Confidence Interval (1 of 2)

A confidence interval is a range of values computed in such a way that it contains the estimated parameter a high proportion of the time. The 95% confidence interval is constructed so that 95% of such intervals will contain the parameter. Similarly, 99% of 99% confidence intervals contain the parameter. If the parameter being estimated were μ, the 95% confidence interval might look like the following:

12.5 ≤ μ ≤ 30.2

If other information about the value of the parameter is available, it should be taken into consideration when assessing the likelihood that the interval contains the parameter. As an extreme example, consider the case in which 1,000 studies estimating the value of μ in a certain population all resulted in estimates between 25 and 30. If one more study were conducted and if the 95% confidence interval on μ were computed (based on that one study) to be:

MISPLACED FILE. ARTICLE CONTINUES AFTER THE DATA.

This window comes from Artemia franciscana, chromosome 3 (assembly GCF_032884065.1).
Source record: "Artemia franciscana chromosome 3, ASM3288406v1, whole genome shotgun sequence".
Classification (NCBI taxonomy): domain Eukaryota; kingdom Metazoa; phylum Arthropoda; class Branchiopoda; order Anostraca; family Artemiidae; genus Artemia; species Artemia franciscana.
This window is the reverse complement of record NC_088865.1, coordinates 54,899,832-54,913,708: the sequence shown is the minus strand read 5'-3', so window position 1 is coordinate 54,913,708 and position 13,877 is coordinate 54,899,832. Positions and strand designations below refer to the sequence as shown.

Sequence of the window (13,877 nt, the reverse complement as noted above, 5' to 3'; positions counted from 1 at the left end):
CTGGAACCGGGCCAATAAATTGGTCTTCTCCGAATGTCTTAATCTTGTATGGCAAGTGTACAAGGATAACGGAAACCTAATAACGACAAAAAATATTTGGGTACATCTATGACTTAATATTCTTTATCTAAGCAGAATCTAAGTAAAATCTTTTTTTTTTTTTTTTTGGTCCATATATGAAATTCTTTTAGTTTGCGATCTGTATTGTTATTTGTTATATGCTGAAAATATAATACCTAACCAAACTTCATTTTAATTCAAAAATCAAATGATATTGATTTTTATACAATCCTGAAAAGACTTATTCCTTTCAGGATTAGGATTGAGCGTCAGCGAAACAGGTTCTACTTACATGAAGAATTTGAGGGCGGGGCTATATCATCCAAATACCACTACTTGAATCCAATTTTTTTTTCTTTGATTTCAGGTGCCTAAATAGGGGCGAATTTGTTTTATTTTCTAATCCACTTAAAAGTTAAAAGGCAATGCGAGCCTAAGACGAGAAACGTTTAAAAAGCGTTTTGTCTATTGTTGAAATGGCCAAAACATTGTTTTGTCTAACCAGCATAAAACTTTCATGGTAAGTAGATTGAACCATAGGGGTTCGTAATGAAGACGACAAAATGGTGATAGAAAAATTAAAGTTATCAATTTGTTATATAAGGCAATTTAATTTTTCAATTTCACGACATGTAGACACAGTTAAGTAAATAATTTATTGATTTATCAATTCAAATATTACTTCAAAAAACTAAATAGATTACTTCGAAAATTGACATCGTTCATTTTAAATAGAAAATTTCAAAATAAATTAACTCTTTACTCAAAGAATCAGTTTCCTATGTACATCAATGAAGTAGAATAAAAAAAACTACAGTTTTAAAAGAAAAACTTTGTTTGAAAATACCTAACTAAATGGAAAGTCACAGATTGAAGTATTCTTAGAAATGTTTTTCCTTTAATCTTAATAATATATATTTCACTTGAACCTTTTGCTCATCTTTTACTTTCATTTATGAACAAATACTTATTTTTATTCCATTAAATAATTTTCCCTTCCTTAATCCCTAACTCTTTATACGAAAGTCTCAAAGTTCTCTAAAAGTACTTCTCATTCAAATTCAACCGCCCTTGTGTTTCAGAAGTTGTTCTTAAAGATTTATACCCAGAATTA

35 ≤ μ ≤ 45

then the probability that μ is between 35 and 45 is very low, the confidence interval not withstanding.

It is natural to interpret a 95% confidence interval on the mean as an interval with a 0.95 probability of containing the population mean. However, the proper interpretation is not that simple. As just discussed, one problem is that the computation of a confidence interval does not take into account any other information you might have about the value of the population mean.